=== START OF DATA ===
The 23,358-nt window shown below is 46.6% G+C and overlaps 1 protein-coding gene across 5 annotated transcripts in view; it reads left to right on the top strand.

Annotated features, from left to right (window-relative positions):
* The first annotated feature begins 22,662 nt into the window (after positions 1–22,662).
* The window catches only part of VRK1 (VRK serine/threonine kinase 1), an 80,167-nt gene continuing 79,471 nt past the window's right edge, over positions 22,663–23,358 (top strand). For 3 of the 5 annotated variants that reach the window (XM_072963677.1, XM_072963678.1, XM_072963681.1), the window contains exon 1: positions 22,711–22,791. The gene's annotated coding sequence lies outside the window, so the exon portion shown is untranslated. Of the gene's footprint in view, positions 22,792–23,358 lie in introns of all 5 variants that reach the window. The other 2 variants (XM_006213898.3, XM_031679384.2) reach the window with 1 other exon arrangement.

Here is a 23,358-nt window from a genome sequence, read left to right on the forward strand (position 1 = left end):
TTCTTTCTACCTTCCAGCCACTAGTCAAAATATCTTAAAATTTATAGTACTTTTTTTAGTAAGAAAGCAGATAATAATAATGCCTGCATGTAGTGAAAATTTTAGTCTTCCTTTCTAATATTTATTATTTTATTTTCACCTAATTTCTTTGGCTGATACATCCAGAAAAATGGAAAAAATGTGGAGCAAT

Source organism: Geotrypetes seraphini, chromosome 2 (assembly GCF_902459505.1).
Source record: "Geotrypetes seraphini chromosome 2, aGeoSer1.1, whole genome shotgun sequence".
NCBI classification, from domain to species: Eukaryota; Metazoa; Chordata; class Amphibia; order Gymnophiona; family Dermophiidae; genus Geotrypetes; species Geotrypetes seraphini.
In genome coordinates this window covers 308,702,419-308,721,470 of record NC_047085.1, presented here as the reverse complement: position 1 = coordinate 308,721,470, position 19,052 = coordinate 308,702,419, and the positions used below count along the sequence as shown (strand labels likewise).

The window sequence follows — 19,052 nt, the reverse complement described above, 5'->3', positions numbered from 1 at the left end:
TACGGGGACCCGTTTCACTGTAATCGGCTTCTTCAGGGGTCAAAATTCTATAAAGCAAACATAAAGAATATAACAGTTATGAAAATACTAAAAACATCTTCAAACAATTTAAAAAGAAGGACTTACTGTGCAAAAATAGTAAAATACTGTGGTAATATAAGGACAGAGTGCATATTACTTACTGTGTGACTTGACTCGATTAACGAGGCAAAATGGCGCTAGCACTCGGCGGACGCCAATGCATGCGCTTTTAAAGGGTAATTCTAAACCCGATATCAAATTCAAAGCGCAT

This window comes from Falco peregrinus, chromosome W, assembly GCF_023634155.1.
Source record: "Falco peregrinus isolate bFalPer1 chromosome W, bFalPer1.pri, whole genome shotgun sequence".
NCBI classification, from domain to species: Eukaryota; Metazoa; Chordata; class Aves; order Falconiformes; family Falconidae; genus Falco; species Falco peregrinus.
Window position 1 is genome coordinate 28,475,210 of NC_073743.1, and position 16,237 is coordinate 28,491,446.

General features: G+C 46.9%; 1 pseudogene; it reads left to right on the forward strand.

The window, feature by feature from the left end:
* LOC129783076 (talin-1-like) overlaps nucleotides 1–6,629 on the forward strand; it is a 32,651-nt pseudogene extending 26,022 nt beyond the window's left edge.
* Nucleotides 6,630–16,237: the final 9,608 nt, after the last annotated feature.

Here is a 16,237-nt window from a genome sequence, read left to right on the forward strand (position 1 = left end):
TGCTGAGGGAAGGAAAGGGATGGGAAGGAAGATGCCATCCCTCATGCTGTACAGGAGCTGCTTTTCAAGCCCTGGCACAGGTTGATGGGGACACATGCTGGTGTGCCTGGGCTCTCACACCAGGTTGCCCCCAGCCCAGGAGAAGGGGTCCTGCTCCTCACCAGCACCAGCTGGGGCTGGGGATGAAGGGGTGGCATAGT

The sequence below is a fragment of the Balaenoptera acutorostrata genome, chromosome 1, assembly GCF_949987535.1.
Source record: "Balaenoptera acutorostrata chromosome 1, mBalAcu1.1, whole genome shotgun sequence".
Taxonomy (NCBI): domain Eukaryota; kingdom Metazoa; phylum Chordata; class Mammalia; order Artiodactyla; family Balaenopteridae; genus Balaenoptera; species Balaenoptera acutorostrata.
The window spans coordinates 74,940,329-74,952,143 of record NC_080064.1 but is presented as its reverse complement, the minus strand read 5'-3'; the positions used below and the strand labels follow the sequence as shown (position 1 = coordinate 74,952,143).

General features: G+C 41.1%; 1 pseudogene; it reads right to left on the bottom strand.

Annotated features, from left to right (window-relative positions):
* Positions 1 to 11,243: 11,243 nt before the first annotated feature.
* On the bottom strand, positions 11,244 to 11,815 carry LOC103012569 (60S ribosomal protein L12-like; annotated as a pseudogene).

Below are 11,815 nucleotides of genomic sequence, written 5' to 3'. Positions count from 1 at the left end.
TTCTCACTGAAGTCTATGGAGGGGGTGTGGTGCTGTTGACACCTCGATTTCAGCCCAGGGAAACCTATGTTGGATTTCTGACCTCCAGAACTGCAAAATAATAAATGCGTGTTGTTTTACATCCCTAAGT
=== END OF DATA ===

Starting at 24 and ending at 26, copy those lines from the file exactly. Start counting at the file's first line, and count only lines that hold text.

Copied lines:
Source record: "Balaenoptera acutorostrata chromosome 1, mBalAcu1.1, whole genome shotgun sequence".
Taxonomy (NCBI): domain Eukaryota; kingdom Metazoa; phylum Chordata; class Mammalia; order Artiodactyla; family Balaenopteridae; genus Balaenoptera; species Balaenoptera acutorostrata.
The window spans coordinates 74,940,329-74,952,143 of record NC_080064.1 but is presented as its reverse complement, the minus strand read 5'-3'; the positions used below and the strand labels follow the sequence as shown (position 1 = coordinate 74,952,143).